- The Stratengy Team
Groundhog's Day Again
Image sourced from usatoday.com
Perhaps your career is feeling parallel to the movie, Groundhog Day, where you live the same day over and over again without all the joy and excitement you would like to experience.
If you are feeling stuck in your career, here are 5 practical tips of what you can do to overcome it.
Everyone feels stuck now and then in life. First, recognize you are not alone. The Ladders’ career advice is “It’s completely normal to feel stuck in your career, and instead of seeing it as a detour, change your mindset and see this as the perfect opportunity for you to grow”.
Second, perhaps you can ask for help to gain some inspiration, try something new, or build your resilience and realize this feeling will not last forever. But if the lingering feeling of dissatisfaction remains, let’s dig deeper. Indeed mentors job seekers to evaluate what the issue is. Do you need clarity on your role? Are you feeling you need a challenge? Do you need to update your skill set? Have your values changed somehow?
Third, identify your passion. Danielle Moss says, “Take a little time each day, or block out a few times a week to write what you do and don’t enjoy, both in work and in life.” See where the source of your passion lies and evaluate if you can make it part of your job. Here is a Forbes article about how leading from your strengths makes you a stronger leader.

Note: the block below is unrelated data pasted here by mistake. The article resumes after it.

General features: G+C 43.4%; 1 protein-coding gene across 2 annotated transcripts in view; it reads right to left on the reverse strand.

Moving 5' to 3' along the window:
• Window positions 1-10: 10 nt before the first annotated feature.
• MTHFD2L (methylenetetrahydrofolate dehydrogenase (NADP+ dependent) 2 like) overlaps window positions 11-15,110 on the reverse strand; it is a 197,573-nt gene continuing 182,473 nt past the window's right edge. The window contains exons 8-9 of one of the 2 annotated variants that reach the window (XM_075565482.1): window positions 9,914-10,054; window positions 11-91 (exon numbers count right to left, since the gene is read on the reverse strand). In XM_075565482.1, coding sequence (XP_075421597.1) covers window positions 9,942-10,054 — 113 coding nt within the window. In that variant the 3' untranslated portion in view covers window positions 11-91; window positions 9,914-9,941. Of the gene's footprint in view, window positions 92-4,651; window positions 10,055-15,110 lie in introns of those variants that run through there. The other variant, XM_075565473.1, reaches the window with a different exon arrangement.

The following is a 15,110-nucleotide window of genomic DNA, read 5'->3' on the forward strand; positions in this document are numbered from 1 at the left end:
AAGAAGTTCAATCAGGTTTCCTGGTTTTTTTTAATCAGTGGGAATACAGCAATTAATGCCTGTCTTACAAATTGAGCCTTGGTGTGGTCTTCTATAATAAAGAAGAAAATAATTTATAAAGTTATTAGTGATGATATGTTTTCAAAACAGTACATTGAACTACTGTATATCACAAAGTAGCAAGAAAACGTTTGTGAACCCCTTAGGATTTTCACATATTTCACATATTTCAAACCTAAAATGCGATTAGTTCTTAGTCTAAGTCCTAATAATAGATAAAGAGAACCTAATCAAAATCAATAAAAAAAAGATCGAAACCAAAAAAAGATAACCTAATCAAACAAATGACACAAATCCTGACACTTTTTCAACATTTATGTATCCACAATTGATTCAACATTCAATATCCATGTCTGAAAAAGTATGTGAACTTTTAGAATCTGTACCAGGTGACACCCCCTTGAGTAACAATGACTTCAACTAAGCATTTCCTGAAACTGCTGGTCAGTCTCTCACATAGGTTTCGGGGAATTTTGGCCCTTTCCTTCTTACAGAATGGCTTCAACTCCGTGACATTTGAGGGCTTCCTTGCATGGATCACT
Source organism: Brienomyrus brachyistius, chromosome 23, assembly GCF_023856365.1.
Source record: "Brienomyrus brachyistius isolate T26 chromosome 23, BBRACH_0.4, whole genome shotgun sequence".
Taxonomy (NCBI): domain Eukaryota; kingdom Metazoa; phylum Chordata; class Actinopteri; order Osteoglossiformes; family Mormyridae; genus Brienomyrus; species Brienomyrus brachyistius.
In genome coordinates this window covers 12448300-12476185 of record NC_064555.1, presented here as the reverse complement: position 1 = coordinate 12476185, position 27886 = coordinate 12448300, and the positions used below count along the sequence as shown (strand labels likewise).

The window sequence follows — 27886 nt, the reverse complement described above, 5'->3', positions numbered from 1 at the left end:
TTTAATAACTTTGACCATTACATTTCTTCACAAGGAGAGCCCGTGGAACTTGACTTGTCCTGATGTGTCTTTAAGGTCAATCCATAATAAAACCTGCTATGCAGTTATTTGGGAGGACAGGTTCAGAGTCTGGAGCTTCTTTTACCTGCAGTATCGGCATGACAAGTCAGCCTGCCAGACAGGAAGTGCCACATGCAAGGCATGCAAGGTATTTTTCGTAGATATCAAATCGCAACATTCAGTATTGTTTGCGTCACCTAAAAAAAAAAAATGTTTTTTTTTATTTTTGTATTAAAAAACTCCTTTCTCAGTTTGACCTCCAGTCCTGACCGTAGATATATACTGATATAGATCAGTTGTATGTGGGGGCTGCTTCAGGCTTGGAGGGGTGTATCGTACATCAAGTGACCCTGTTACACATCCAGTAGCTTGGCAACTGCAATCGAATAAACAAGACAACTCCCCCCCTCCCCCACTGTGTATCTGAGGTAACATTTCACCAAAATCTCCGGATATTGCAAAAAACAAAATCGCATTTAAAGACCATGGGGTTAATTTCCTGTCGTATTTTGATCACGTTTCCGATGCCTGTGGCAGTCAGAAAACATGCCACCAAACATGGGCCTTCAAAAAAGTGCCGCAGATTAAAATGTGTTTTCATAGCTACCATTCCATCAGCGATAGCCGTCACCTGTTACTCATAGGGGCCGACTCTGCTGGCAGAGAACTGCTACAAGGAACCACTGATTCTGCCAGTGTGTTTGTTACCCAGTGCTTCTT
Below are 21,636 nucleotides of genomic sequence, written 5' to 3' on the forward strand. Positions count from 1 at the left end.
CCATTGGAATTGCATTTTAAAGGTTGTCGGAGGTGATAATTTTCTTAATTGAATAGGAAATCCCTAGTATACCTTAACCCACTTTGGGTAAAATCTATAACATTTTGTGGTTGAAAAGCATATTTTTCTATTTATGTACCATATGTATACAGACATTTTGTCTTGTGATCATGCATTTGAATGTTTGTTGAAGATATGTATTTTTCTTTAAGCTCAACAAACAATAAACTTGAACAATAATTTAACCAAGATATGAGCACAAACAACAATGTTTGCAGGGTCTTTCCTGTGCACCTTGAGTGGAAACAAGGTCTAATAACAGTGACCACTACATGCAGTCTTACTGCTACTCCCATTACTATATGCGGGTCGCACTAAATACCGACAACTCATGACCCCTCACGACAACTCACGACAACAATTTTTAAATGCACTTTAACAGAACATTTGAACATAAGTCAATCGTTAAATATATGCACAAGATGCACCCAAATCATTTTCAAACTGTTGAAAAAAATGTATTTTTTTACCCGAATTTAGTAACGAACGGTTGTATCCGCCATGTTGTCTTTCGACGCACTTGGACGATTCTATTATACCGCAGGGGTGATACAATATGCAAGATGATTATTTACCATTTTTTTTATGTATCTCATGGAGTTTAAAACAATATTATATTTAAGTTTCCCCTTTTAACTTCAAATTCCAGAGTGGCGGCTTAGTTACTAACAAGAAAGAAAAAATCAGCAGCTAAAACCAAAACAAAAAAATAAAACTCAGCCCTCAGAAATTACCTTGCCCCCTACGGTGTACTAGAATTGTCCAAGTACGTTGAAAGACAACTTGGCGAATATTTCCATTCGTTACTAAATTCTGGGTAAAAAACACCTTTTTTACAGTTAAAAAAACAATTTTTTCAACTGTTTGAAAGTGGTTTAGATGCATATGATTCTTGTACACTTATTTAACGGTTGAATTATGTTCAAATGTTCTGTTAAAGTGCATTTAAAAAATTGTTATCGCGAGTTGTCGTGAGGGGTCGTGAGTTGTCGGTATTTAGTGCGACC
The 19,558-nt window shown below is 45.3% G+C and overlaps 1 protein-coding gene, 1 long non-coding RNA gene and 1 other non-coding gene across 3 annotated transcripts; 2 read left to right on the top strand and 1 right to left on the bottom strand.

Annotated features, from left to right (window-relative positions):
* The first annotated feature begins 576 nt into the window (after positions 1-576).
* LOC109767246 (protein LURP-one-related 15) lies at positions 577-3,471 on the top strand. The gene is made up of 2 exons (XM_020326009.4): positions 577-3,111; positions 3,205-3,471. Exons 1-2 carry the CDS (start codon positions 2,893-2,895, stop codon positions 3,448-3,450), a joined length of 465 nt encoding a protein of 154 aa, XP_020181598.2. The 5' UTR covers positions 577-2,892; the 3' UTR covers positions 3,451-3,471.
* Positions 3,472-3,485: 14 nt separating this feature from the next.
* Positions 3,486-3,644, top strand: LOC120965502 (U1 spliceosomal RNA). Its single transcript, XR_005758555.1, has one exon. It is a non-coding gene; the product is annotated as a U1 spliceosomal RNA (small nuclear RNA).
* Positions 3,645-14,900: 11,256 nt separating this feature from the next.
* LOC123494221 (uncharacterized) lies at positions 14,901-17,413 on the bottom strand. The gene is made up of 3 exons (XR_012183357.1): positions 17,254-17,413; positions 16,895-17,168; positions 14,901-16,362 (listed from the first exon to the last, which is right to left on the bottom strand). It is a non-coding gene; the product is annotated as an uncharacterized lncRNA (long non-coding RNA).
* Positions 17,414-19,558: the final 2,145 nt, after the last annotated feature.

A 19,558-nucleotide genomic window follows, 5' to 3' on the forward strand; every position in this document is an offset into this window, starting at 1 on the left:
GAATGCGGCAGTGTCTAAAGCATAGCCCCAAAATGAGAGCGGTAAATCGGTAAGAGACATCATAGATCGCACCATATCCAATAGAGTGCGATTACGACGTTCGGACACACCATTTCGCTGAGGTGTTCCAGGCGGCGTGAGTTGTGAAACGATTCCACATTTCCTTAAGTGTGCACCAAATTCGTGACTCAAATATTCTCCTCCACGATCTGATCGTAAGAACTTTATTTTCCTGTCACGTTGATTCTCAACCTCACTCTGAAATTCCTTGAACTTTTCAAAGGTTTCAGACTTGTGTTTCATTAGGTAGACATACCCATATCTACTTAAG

Talk to your boss. This advice is bold and broad, and you need to assess the benefits and risks of talking to your boss based on what is happening in your workplace, your relationship with them, and weigh the pros and cons of having this conversation. Most bosses would be elated if their team talked to them openly about their dissatisfaction. Perhaps the roles are reversed, and you are the boss. Are you open to listening to what your team has to say?
You may opt to just be resilient. This is a word that keeps coming up in today’s workplace. Lifehack says it is “...the ability to tackle difficulties and setbacks, to bounce back, regroup, and to keep going.” A good book on this topic is Angela Duckworth’s Grit: The Power of Passion and Perseverance.